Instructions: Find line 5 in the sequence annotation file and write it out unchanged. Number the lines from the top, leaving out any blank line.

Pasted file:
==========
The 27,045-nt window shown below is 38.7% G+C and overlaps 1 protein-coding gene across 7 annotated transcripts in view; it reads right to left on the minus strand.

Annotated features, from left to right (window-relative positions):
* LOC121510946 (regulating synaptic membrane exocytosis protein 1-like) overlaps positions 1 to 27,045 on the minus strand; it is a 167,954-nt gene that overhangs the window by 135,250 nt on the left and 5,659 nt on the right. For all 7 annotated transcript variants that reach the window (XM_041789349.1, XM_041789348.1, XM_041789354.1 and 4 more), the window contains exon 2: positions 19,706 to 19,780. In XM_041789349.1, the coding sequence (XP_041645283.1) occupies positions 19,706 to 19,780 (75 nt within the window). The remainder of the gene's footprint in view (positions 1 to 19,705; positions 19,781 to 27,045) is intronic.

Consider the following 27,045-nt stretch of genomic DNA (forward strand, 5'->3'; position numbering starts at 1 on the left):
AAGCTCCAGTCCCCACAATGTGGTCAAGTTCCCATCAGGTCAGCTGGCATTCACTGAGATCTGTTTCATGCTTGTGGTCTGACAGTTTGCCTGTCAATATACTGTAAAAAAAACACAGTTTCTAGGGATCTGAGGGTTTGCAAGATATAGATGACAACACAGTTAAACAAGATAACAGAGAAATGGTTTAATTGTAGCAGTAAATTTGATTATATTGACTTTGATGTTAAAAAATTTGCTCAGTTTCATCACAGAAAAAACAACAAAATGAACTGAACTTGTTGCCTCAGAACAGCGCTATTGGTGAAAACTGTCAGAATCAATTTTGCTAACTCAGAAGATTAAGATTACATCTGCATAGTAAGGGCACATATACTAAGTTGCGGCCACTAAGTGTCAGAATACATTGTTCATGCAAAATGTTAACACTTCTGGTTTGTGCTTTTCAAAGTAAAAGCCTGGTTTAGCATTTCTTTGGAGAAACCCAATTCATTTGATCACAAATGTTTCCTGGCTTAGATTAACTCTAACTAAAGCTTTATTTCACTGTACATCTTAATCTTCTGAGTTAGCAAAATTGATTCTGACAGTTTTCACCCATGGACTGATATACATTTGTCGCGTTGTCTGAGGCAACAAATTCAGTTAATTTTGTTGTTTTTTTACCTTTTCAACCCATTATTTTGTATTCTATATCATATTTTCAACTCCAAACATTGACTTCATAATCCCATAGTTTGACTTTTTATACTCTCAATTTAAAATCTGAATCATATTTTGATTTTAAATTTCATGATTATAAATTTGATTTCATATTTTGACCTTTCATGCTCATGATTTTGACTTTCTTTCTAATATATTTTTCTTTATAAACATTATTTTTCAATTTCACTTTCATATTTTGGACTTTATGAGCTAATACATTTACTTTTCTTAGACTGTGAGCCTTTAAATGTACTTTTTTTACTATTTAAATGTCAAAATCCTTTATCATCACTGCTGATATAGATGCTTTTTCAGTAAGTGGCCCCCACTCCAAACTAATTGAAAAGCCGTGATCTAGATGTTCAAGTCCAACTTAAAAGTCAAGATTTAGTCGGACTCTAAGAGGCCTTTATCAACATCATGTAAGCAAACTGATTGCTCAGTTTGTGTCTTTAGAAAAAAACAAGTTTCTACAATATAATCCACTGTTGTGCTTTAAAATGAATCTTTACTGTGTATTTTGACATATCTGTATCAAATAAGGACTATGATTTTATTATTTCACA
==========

AAGCTCCAGTCCCCACAATGTGGTCAAGTTCCCATCAGGTCAGCTGGCATTCACTGAGATCTGTTTCATGCTTGTGGTCTGACAGTTTGCCTGTCAATATACTGTAAAAAAAACACAGTTTCTAGGGATCTGAGGGTTTGCAAGATATAGATGACAACACAGTTAAACAAGATAACAGAGAAATGGTTTAATTGTAGCAGTAAATTTGATTATATTGACTTTGATGTTAAAAAATTTGCTCAGTTTCATCACAGAAAAAACAACAAAATGAACTGAACTTGTTGCCTCAGAACAGCGCTATTGGTGAAAACTGTCAGAATCAATTTTGCTAACTCAGAAGATTAAGATTACATCTGCATAGTAAGGGCACATATACTAAGTTGCGGCCACTAAGTGTCAGAATACATTGTTCATGCAAAATGTTAACACTTCTGGTTTGTGCTTTTCAAAGTAAAAGCCTGGTTTAGCATTTCTTTGGAGAAACCCAATTCATTTGATCACAAATGTTTCCTGGCTTAGATTAACTCTAACTAAAGCTTTATTTCACTGTACATCTTAATCTTCTGAGTTAGCAAAATTGATTCTGACAGTTTTCACCCATGGACTGATATACATTTGTCGCGTTGTCTGAGGCAACAAATTCAGTTAATTTTGTTGTTTTTTTACCTTTTCAACCCATTATTTTGTATTCTATATCATATTTTCAACTCCAAACATTGACTTCATAATCCCATAGTTTGACTTTTTATACTCTCAATTTAAAATCTGAATCATATTTTGATTTTAAATTTCATGATTATAAATTTGATTTCATATTTTGACCTTTCATGCTCATGATTTTGACTTTCTTTCTAATATATTTTTCTTTATAAACATTATTTTTCAATTTCACTTTCATATTTTGGACTTTATGAGCTAATACATTTACTTTTCTTAGACTGTGAGCCTTTAAATGTACTTTTTTTACTATTTAAATGTCAAAATCCTTTATCATCACTGCTGATATAGATGCTTTTTCAGTAAGTGGCCCCCACTCCAAACTAATTGAAAAGCCGTGATCTAGATGTTCAAGTCCAACTTAAAAGTCAAGATTTAGTCGGACTCTAAGAGGCCTTTATCAACATCATGTAAGCAAACTGATTGCTCAGTTTGTGTCTTTAGAAAAAAACAAGTTTCTACAATATAATCCACTGTTGTGCTTTAAAATGAATCTTTACTGTGTATTTTGACATATCTGTATCAAATAAGGACTATGATTTTATTATTTCACA